The question came unexpectedly. No one had posed anything similar up to that point. During a recent public discussion with journalists and experts in Berlin on the situation in Egypt after the overthrow of Hosni Mubarak, a member of the audience came forward. The Egyptians lack any experience in democracy, he said. Wouldn't it therefore be better, he proposed, to reinstate the monarchy that had been swept away in 1952 by a military putsch?
The question reflected serious concerns about what will follow after the mass protests in the Arab world. Above all, many fear that Islamists in countries such as Egypt and Tunisia will pursue the model of Iran or Saudi Arabia and establish strict religious rule. There is now even talk of an "Islamic Spring" in the Arab world.
The election results in Egypt confirm the views of many sceptics that the triumphal march of religion has now begun. The Muslim Brotherhood amassed almost 50 percent of the vote, while the ultra-conservative Salafists garnered 25 percent. One might suppose that the country is firmly in the grip of sinister, bearded religious fanatics.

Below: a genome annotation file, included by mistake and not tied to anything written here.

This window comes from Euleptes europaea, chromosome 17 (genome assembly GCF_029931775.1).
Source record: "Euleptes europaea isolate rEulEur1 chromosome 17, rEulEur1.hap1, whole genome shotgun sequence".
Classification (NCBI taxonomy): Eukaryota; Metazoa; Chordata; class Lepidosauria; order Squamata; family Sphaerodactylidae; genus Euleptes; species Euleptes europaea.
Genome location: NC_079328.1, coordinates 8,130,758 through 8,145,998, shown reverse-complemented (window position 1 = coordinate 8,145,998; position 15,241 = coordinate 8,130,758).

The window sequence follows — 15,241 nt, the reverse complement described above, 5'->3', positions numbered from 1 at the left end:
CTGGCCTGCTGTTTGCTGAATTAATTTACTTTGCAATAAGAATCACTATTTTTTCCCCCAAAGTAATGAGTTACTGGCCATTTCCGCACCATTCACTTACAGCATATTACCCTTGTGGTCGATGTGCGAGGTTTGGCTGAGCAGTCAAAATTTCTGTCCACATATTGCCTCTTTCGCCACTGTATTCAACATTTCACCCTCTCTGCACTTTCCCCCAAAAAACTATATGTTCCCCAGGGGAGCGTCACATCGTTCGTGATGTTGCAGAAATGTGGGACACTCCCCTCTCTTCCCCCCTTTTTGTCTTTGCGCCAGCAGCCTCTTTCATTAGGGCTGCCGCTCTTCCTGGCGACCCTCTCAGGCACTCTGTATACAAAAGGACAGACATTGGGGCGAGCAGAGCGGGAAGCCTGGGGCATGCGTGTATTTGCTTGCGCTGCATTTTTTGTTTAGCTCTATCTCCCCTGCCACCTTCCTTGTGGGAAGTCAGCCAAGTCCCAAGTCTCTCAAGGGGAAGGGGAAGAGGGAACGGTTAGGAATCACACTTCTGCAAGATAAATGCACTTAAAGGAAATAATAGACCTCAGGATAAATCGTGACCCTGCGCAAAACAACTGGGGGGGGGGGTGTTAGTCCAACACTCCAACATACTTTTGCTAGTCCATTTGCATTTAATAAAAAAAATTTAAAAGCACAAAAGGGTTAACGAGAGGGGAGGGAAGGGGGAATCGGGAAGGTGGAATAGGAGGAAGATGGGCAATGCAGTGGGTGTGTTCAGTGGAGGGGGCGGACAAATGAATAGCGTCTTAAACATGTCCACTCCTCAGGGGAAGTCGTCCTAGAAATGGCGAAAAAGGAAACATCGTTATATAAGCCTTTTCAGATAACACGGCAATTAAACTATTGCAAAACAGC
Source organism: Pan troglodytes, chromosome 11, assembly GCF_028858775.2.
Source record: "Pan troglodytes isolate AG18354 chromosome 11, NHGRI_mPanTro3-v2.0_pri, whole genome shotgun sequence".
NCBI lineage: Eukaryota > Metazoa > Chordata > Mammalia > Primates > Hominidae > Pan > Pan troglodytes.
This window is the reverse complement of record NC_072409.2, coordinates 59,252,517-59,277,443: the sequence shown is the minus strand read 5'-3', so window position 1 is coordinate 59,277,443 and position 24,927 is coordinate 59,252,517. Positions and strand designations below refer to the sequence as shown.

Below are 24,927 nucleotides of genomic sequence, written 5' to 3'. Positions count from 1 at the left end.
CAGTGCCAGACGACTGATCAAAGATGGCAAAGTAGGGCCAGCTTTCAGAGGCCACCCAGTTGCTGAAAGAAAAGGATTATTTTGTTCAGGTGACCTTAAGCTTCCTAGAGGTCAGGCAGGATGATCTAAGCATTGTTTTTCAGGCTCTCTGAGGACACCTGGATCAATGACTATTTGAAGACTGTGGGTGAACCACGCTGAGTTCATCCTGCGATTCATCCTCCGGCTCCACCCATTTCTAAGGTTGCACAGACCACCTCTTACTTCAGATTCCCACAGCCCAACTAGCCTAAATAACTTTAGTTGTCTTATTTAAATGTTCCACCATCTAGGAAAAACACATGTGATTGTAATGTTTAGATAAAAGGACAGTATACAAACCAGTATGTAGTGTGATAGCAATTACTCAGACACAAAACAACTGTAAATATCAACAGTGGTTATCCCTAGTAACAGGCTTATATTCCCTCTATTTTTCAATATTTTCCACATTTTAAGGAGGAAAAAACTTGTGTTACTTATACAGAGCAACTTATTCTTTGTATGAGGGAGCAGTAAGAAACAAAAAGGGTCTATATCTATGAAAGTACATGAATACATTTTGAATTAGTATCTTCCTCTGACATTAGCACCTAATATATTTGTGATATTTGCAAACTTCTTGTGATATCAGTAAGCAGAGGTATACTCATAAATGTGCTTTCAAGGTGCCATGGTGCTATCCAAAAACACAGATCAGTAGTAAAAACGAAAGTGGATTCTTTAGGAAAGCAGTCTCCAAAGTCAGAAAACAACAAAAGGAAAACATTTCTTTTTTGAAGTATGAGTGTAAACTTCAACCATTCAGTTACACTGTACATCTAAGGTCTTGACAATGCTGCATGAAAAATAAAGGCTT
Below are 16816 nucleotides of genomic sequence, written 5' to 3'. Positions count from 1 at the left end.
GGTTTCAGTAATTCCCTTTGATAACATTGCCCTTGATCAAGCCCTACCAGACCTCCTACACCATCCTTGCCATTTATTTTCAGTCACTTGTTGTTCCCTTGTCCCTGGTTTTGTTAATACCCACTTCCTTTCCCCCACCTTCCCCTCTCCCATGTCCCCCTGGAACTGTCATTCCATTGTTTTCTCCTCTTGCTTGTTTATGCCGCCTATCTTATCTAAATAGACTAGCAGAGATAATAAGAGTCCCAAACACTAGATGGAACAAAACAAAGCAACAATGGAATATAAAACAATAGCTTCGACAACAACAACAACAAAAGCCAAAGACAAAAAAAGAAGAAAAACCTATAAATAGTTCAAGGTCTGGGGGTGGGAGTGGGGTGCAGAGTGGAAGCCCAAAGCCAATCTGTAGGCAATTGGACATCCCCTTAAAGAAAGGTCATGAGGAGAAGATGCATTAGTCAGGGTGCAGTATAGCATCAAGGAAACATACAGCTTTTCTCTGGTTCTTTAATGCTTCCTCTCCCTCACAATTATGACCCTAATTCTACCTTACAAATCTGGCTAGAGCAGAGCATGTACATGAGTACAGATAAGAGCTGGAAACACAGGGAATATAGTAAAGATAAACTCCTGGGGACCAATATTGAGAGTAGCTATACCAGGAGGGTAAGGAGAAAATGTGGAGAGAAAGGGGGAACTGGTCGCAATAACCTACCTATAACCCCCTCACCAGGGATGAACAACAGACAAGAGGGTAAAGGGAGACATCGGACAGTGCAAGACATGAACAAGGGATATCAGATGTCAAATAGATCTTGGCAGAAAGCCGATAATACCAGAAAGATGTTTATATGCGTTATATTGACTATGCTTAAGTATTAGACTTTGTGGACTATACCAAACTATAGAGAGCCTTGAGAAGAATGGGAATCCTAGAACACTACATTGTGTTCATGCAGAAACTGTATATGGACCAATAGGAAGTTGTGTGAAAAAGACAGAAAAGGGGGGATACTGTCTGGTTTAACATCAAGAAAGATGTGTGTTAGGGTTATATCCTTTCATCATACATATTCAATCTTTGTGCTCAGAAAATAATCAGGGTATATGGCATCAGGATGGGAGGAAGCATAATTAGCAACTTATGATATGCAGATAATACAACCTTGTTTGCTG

Mistrust and arrogance
The man's question, however, also reveals to what extent the people in the Arab world are regarded with mistrust. The question could be reformulated more bluntly: What do they even know about democracy down there anyhow?
When seen in this light, the question is clearly impertinent, when not downright arrogant. It assumes that the people "down there" cannot live in a democracy – that people in the Arab world are generally incapable of functioning within a democratic system.
This, in turn, implies that they are unable to learn from experience nor further develop themselves. It wasn't so very long ago that similar views were held with respect to a certain European country. After the Nazi dictatorship, many were of the opinion that the Germans were simply incapable of living in peace with their neighbours and that it would be better to transform Germany into an agricultural land.
By Jan Kuhlmann; Translated by John Bergeron